Using Think-Aloud Techniques in the Foreign Language Classroom

Sarah Barnhardt

A think-aloud is a technique in which a person verbalizes his or her thought processes while working on a task. Think-aloud interviews are frequently used in research in order to discover and understand the cognitive processes involved in the task completion. Think-alouds can reveal a person's learning strategies, motivations, affective state, level of self-efficacy, and level of success in task completion. The specific information elicited through a think-aloud depends on the purpose and goals of the interviewer. In other words, the interviewer asks questions and gives prompts which guide the interviewee in the right direction in terms of areas of data.

As an on-line measure, think alouds produce data with a high level of validity and reliability. Students are telling their thoughts as they are working on a specific task, so it can be assumed that the thought processes directly correspond to the task. The interviewer can also observe the student's behavior at the time of the task, which adds another source of data. Most students are pleased to have someone interested in their ideas and thoughts and therefore are open and honest in their reports.

The NCLRC has used think-aloud interviews extensively to conduct research on students' learning strategies use. Interviews have been transcribed and analyzed to reveal a wealth of information on students' thought processes. Through our work with teachers, sharing the results of think-alouds and providing professional support for implementing strategies instruction, we have discovered that think-alouds can serve as a valuable instructional technique for creating a classroom of active, independent learners. Classroom think-alouds can make students more aware of their thought processes and increase their control over their learning techniques and affective states.

Teachers can use think-aloud techniques in the classroom by focusing on how students get their answers. For instance, when a student answers a question, ask the student how he or she arrived at this answer (How do you know that? What makes you think so? What were you thinking as you did that? Why did you decide to say that?). This requires a shift from immediately evaluating a student's response as right or wrong to looking at the student's processing. Focusing on the thought process can provide valuable information about how students arrive at their answer. If the student's response is correct, then sharing his or her strategies may encourage other students to try new techniques. If a response is incorrect, focusing on how the student got the answer can help you and the student see where his or her thinking may have gone astray. Analyzing the process, as opposed to only evaluating the product (a right or wrong answer), can give students information on learning techniques that can be transferred to the next learning opportunity.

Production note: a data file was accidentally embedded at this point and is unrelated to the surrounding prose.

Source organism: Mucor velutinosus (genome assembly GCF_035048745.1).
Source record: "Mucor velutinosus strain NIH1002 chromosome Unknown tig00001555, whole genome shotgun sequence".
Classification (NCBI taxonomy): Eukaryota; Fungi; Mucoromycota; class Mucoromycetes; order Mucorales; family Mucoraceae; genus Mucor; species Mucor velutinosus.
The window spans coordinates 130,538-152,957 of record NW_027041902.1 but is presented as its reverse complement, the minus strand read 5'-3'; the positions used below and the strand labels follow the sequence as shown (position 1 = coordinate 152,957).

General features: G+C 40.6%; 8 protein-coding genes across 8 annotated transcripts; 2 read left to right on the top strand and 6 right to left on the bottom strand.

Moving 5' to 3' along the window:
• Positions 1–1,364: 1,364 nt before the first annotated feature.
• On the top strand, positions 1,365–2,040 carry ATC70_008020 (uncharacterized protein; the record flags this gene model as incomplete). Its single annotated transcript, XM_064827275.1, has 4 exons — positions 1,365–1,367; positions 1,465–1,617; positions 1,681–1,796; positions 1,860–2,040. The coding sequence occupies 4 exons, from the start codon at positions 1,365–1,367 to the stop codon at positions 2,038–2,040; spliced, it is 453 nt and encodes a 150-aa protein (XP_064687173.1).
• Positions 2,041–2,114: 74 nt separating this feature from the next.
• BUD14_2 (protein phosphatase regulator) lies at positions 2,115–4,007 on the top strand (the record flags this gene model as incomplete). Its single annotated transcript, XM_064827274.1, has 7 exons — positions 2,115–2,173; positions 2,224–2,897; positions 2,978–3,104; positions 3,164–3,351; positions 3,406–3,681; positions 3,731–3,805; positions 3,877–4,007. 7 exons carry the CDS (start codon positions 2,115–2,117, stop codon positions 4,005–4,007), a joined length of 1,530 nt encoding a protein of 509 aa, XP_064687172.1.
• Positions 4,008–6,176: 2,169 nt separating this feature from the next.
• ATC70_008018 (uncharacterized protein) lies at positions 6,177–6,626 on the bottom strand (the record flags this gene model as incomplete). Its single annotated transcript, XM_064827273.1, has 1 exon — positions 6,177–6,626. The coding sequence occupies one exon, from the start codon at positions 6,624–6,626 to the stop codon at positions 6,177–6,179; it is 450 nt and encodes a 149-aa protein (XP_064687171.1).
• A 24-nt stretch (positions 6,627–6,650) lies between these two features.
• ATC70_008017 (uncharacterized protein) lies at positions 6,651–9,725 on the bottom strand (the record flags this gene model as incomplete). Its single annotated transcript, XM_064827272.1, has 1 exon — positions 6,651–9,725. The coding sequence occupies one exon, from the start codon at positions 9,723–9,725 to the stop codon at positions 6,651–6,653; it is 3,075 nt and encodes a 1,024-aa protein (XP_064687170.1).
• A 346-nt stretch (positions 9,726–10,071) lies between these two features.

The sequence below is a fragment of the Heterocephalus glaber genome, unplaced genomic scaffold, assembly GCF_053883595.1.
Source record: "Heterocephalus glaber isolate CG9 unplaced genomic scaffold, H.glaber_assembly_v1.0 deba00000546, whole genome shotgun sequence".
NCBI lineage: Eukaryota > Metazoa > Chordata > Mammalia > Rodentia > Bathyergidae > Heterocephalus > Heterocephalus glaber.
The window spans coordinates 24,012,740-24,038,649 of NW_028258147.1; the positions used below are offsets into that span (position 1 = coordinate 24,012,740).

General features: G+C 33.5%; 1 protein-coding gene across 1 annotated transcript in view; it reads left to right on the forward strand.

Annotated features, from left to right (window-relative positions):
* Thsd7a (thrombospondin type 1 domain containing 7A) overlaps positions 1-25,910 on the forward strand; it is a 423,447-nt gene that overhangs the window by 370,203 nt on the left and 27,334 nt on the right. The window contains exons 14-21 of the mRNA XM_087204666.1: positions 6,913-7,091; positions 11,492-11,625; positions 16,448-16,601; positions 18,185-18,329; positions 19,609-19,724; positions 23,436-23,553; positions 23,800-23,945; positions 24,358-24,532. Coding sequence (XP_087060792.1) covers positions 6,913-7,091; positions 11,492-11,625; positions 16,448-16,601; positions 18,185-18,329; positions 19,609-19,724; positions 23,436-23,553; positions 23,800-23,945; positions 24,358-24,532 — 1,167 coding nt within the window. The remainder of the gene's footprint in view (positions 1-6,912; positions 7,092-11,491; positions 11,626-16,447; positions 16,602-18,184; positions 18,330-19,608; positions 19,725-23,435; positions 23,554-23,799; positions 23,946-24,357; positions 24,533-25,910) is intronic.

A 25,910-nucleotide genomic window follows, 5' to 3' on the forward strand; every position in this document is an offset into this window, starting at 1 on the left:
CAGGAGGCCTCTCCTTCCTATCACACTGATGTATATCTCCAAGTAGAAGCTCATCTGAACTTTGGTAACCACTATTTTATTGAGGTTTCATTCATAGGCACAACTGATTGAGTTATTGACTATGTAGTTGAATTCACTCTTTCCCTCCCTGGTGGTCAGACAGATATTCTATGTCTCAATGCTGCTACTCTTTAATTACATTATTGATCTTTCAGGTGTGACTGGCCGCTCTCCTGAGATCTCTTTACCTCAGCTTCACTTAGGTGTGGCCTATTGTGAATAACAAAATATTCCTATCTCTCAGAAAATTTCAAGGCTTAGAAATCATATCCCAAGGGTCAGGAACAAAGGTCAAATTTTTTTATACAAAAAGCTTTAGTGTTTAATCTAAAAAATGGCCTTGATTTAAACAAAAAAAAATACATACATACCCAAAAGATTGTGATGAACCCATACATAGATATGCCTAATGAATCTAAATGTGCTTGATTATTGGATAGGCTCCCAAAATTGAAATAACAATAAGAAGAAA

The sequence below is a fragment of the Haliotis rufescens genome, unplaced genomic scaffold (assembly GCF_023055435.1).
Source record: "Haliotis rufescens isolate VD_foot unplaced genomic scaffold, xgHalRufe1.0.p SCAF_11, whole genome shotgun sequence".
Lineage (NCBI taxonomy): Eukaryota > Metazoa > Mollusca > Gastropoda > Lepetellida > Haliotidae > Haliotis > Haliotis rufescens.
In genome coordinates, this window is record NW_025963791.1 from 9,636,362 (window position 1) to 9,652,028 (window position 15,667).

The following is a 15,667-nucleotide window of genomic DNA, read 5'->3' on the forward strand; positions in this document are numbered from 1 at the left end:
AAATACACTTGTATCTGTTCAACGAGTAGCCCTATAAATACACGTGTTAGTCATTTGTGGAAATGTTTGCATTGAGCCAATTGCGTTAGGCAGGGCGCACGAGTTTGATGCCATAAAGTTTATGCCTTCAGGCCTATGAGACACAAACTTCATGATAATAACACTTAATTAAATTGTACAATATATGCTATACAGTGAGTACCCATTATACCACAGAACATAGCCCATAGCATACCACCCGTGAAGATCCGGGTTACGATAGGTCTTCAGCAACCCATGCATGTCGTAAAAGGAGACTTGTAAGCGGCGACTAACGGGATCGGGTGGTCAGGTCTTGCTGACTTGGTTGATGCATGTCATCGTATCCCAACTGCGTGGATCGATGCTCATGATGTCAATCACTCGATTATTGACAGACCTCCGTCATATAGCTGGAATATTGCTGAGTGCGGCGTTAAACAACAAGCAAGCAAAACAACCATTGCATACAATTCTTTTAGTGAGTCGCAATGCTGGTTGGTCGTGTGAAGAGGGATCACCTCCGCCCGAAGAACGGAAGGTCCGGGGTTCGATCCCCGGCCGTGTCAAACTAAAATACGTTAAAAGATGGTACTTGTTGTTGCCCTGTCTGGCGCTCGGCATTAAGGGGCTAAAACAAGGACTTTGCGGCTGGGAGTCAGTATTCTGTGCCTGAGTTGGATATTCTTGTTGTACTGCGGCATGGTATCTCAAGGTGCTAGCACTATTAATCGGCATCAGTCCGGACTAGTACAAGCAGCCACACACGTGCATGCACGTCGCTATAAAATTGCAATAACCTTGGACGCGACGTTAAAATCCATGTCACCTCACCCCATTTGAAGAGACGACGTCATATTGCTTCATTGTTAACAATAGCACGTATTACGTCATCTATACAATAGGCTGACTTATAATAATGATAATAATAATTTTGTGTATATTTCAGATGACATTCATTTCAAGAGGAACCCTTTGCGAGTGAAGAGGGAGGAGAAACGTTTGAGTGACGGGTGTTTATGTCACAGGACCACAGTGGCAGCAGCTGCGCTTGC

Although, conscious or unconscious, verbalized or internal thinking aloud is part of our everyday lives, students will need coaching in how to think aloud in foreign language situations. As the teacher, you can explain and model this process for students. You can say that thinking aloud is like when you talk out loud as you are looking for something you lost, such as your homework. You might say, "I know I did that homework, but where did I put it? I remember seeing it on the kitchen table. Maybe my mother put it away-I think I'll ask. Maybe I put it in another notebook-I'll look there. Oh, what am I going to tell my teacher tomorrow?..." Next, you can do a think- aloud yourself in front of the class working on a language task. You may decide to role play a student and work on a task at their level or you can work at a task that is realistically challenging for you (perhaps in another language). As you think aloud, students can take notes on the kinds of thought processes you use. Afterwards, you can have group discussion of what you did to work through the task.

Think-alouds can be used in pair activities with students. One student can work on a language task and think aloud. The other student can be the interviewer who writes down on a think-aloud record sheet the strategies or thought processes verbalized by the first student. When finished with the task, students are given another task and reverse roles. Pairs of students can work on similar types of task so they can compare and discuss strategies. You may wish to start students with a task for which it is easier to think aloud such as reading, vocabulary, or grammar, and then move students on to other modalities. Depending on students' language level, they can do this activity in the target language. You can teach students think-aloud questions in the target language (What are you thinking? If you don't know that word, what are you going to do?, etc.)

Think-aloud records can be part of students' learning logs or portfolio entries. They can be used to increase students' awareness of how they learn and encourage them to broaden their learning techniques. Think-alouds are useful in individualizing language instruction. By focusing on students' thought processes, teachers also become more aware of how their students are learning and are thus better able to identify problem areas and appropriate solutions.